Drupal 7 was released three weeks ago. Now that we've all had chance to catch our breath, it's a good time to look back and reflect on the Drupal 7 release cycle. Since I'm about to open the Drupal 8 branch, this is an ideal time to inspect and adapt our processes.
In this post, I'd like everyone to chip in and share their thoughts about the Drupal 7 development path. How have things gone? What should we continue to do? What should we change? Should the release cycle be shorter or longer? Should we revisit our policy on backward compatibility? Look back and assess. Think about the interactions and patterns that contributed to both our successes and failures during the Drupal 7 development cycle. Then, taking everything into account, I'll try to set an optimized course for the upcoming Drupal 8 development cycle.
This blog post is only one step in determining that course. It could get a bit unwieldy to discuss this in the comments of a blog post, but that's alright. Let's give it a try and just gather data and insight and try to write a shared story of how things went and what we could improve possibly. If necessary, taking the comments on this blog post as input, I'll organize a more structured follow-up survey to help us prioritize and streamline our thoughts, and ultimately decide what to do. Keep in mind that the decision on what to do won't necessarily be a democratic vote. Good ideas and suggestions count more than mere quantity of affirmations.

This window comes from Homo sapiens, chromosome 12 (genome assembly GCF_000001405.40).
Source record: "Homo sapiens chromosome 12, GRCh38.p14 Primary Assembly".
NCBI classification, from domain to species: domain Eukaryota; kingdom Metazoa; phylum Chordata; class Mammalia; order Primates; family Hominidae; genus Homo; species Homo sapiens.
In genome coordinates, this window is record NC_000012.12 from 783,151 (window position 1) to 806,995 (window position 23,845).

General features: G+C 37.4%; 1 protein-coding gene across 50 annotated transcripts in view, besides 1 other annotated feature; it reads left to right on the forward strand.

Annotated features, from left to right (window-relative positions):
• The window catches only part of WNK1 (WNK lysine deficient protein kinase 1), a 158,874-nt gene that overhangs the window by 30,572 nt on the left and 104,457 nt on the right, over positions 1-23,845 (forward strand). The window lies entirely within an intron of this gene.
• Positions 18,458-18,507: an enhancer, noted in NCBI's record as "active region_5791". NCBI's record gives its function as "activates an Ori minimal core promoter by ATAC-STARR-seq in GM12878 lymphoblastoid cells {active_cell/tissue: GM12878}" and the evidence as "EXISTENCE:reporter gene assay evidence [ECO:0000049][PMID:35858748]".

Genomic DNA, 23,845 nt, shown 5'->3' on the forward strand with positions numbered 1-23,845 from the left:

One change that is already on its way is the migration from CVS to Git. It will address many of the problems we experienced getting to Drupal 7. I'm quite excited about that and eager to see how Git will change our development process. I'd really like to see us evolve to a Linux kernel development model in which I maintain the official Drupal core tree from which official releases are made, but integrate major changes and bug fixes from different individuals and groups.
I want to be careful not to jump to solutions too quickly as there might be other things that could be changed. At the same time, switching from CVS to Git and adopting how we work together is a humongous change. It might be enough of a change for this release cycle that we don't need to make many more changes. I'd certainly be interested in your thoughts.
In a separate post, I'll organize our traditional 'battle plan discussion' for feature discussion. For now, the goal is just to brainstorm about the development process.
— Dries Buytaert
Dries Buytaert is an Open Source advocate and technology executive. More than 10,000 people are subscribed to his blog. Sign up to have new posts emailed to you or subscribe using RSS. Write to Dries Buytaert at firstname.lastname@example.org.